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Thursday, June 14, 2007 | Thanks to a boost in funds from the state budget, San Diego’s state park beaches should have adequate money and enough part-time employees to fully staff lifeguard towers this summer.
That’s in contrast to last summer, when budget cuts resulted in a dearth of lifeguards on San Diego’s state-run beaches, lifeguards warned San Diegans not to visit those beaches, and a local state senator began a campaign for increased funding for San Diego lifeguards.
A Budget Buoy
But while local state lifeguard officials say they have enough money to hire lifeguards for the summer, they caution that the state park budget for temporary lifeguards fluctuates annually, and that the state parks simply have too few full-time lifeguards to work with.
San Diego’s roughly 15 miles of state-run beaches, which include Torrey Pines State Reserve beach in the north and Silver Strand State Beach in the south, are currently patrolled by nine full-time lifeguards. In contrast, the city of San Diego’s 17 miles of beaches are patrolled by more than 10 times as many permanent lifeguards.
“Compared to our city beaches and to many other beaches in the state, our state beaches in San Diego are woefully understaffed,” said state Sen. Christine Kehoe, D-San Diego.
Though the state beaches tend to be less frequented than busy city beaches, some, including the Torrey Pines State Reserve, are often crowded, especially at weekends and during the summer season.
All the lifeguard agencies in San Diego County hire seasonal workers throughout the peak summer season to augment their staff. Ideally, the state lifeguard team in San Diego swells to more than 100 people during the peak summer season. In recent years, however, budget cuts have made less money available for local state park managers to hire seasonal lifeguards. Local state beaches have been left struggling with far fewer lifeguards than they need, former and current lifeguard officials said.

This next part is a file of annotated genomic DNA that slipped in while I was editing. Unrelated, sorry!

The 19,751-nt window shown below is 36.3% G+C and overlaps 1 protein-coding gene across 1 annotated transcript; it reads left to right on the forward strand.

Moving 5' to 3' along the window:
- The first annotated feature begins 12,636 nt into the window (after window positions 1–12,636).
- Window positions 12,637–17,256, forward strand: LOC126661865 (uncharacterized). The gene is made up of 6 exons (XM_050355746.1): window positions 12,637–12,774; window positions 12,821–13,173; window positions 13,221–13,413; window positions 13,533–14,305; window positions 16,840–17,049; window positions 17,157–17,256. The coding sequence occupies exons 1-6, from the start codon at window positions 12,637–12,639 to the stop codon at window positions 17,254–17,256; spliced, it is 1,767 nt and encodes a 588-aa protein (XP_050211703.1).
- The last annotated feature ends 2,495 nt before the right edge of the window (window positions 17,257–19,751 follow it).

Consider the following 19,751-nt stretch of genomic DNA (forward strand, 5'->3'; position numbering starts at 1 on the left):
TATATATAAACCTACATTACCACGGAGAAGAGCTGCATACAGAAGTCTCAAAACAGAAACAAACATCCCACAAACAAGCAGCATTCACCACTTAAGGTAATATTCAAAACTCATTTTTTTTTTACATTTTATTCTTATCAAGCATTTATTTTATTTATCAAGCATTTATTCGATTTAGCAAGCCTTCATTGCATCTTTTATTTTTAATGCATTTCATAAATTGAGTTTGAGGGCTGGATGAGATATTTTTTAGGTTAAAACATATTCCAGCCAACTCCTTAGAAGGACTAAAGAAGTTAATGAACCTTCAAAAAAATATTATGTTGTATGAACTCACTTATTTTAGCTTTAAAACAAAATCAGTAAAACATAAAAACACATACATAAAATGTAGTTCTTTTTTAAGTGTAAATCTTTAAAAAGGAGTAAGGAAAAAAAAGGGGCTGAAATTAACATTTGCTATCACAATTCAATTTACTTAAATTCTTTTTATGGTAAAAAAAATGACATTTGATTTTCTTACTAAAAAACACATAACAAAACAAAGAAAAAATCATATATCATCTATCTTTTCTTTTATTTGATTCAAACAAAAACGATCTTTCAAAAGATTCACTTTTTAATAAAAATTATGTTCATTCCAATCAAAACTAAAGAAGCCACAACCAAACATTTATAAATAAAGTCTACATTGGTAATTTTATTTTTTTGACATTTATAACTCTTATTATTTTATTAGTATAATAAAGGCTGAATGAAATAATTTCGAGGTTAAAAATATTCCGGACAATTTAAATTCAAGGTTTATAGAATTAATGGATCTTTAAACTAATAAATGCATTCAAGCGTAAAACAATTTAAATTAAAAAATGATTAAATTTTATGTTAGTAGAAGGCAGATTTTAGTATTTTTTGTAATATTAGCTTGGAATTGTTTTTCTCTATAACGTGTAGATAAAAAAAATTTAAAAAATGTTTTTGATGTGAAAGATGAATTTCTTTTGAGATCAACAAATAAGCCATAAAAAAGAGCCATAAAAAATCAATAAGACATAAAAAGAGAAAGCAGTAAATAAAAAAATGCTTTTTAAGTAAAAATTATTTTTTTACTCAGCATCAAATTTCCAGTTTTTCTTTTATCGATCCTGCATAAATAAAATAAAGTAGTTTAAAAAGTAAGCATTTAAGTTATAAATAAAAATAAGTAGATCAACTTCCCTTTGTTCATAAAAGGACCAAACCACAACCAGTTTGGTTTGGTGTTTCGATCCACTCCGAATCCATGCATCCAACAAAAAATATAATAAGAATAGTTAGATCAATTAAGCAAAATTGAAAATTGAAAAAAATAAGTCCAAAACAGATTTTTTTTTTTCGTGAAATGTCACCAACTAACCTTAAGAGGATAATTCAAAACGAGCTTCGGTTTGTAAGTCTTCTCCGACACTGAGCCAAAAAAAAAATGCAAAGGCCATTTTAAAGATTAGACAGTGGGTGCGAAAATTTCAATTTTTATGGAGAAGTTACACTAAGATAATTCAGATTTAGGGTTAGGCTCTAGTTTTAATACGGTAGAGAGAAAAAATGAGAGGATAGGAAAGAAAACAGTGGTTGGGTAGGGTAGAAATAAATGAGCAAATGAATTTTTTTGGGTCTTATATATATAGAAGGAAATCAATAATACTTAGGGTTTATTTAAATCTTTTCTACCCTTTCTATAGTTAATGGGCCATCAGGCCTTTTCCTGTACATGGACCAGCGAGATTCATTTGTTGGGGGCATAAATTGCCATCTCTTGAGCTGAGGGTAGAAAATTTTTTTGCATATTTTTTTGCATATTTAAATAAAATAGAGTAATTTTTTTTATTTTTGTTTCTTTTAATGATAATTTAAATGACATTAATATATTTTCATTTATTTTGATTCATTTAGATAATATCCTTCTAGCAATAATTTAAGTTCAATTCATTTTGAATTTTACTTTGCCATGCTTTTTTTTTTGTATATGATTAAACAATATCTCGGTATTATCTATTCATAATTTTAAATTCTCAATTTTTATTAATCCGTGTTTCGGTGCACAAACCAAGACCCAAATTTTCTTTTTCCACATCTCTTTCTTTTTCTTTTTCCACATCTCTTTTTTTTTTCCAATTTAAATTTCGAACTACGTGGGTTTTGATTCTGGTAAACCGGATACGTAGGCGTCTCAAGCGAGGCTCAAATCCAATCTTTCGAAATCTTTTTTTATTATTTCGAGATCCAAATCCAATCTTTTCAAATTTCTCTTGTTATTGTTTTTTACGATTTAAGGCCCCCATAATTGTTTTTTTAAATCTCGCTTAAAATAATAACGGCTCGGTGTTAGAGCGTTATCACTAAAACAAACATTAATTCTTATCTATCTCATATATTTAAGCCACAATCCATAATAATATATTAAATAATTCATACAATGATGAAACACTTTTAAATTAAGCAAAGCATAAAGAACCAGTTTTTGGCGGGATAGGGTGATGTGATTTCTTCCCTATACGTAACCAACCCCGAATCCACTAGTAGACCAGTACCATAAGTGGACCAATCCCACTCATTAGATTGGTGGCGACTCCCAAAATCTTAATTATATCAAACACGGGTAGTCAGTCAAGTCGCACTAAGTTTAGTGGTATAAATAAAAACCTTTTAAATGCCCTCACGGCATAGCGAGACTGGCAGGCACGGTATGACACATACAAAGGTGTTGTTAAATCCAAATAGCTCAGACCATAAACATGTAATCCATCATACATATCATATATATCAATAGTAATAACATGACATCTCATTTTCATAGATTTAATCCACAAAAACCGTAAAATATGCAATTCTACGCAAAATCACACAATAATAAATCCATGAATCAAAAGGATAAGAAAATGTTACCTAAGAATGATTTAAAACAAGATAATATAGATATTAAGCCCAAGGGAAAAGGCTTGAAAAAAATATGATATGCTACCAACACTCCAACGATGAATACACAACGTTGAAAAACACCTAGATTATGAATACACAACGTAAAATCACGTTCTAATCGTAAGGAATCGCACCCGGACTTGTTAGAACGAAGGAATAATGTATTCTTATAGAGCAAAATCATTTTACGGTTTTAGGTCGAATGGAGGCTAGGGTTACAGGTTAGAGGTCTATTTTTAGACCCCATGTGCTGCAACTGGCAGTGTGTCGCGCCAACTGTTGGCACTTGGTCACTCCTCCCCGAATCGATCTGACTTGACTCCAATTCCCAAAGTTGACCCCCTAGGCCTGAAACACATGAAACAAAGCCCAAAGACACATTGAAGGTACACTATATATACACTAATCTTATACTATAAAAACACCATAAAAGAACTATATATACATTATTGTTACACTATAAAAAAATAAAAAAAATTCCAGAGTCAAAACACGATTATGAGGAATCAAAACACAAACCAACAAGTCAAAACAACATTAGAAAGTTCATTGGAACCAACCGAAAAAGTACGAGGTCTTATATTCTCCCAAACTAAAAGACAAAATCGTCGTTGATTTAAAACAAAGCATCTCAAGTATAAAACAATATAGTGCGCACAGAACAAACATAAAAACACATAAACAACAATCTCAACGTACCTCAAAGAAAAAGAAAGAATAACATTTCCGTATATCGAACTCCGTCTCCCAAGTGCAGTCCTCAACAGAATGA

Ronilee Clark, superintendent of state parks in San Diego, said California Gov. Arnold Schwarzenegger augmented the state park budget by $500,000 statewide for aquatic safety. Clark said the bulk of that money went to Southern California and that San Diego received $200,000. Clarke said she also managed to squeeze an extra $163,000 from her base budget, meaning she has a total of $363,000 extra to spend on staffing this year than she did two years ago.
That $363,000 is enough to pay for about 19,600 hours of experienced part-time lifeguards. That’s equivalent to staffing the beaches with seven extra lifeguards working eight-hour shifts for every day of the year.
“Our lifeguard system this year is better than it has been in seven years,” Clark said.
The provision of extra funding has partly quieted critics.
“Last year, I said: ‘Don’t come and swim at state park beaches,’ but this year, we’re doing better,” said John Knight, who has been working as a part-time lifeguard at Torrey Pines State Reserve for 27 years and is the local representative of the state law enforcement officers union.